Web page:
Harlem shake takes over Internet
Published: Monday, February 25, 2013
Updated: Monday, February 25, 2013 22:02
Although the dance bears little resemblance to the 1980s dance of the same name, the “Harlem Shake” has become an Internet phenomenon.
The Harlem Shake originated in the New York City neighborhood in 1981 and has been featured in numerous hip-hop music videos since its creation, according to Time magazine, but today’s Harlem Shake, on the other hand, features people dancing to the song “Harlem Shake” by electronic music artist Baauer. The videos with the song begin one person dancing, then cut to a large group often wearing costumes or masks. Variations range from the University of Georgia’s swim team dancing underwater to Norwegian soldiers dancing in uniform.
Marketing professor Dan Freeman says the Harlem Shake’s rapid growth can be expressed in terms of the viral quotient–the number of people who pass along something divided by the number who see it.
If one person watches a video and shares it with 20 friends and half of those people share the video again, then the video would hit 10 million views after seven iterations, Freeman says so if the viral quotient is close to one, then nearly everyone who sees it will pass it along and it will spread very quickly, he says.
“It all comes down to things that resonate,” Freeman says. “I think that’s the trick—to be able to create something that will resonate with people, no matter how absurd it is.”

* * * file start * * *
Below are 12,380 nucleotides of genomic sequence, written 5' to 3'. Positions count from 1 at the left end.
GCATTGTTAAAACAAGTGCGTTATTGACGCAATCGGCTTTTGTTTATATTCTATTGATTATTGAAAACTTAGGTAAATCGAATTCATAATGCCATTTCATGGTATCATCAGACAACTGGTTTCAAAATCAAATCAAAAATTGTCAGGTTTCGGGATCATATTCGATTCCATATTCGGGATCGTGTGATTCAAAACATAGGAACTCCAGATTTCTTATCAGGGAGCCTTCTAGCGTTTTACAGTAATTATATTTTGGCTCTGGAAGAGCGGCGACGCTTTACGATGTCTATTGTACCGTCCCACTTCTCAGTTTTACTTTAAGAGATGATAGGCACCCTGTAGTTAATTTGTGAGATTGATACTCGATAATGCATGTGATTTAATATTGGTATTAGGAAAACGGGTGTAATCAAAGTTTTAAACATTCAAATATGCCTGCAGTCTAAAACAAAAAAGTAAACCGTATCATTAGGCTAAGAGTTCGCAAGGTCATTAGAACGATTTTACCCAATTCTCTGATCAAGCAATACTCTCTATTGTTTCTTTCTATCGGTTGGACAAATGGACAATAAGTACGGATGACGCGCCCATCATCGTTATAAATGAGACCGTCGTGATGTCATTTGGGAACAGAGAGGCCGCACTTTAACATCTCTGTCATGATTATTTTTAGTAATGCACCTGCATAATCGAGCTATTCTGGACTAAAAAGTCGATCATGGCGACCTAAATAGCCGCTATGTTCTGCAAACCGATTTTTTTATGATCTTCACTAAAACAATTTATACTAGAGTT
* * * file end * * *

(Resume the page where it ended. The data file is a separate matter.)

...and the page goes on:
Junior Ahmadu Jalloh says his roommates told him about the meme, and he watched the video following his friends recommendation. He said he thinks the Harlem Shake is popular because of the ridiculous nature of the videos.
“You have people doing crazy things and that’s just hilarious,” Jalloh says. “And people actually want to do these crazy things. Once a few people do it, everyone has to do it.”
Compared to Gangnam Style, Jalloh says the meme will be more short-lived because Gangham Style was a combination of a song and video, whereas the Harlem Shake is a dance that has evolved over time.
And while initial confusion occurred when Senior Joseph Zarraga says he saw the video on Facebook about a month ago, since then, he says he has watched many Harlem Shake videos.
“To be perfectly honest, I had no idea what I was watching, you know, with the dance being so random and unexpected,” Zarraga says. “But I like how different groups did their own unique variations, like the underwater swim team one—I thought it was interesting.”
As a result, Zarraga helped organize a Harlem Shake flash mob to raise money for UDance. The dance seemed like an easy way to garner attention for the organization, he says.
The move was mostly a public relations stunt, and at the end of the day, he says the group just wanted people to know that they are college students taking part in viral videos just like other universities across the nation such as the University of Maryland, University of Virginia and University of Connecticut.
As far as the motive for the memes and imitation, Freeman says he believes viewing viral videos creates shared cultural meaning and amusement. However, imitation provides a shared experience with friends, he says.
“It’s something new and amusing to do nowadays—to be with friends and share something that you know in common, which is something that the initial sharing of videos was intended to help accomplish,” Freeman says.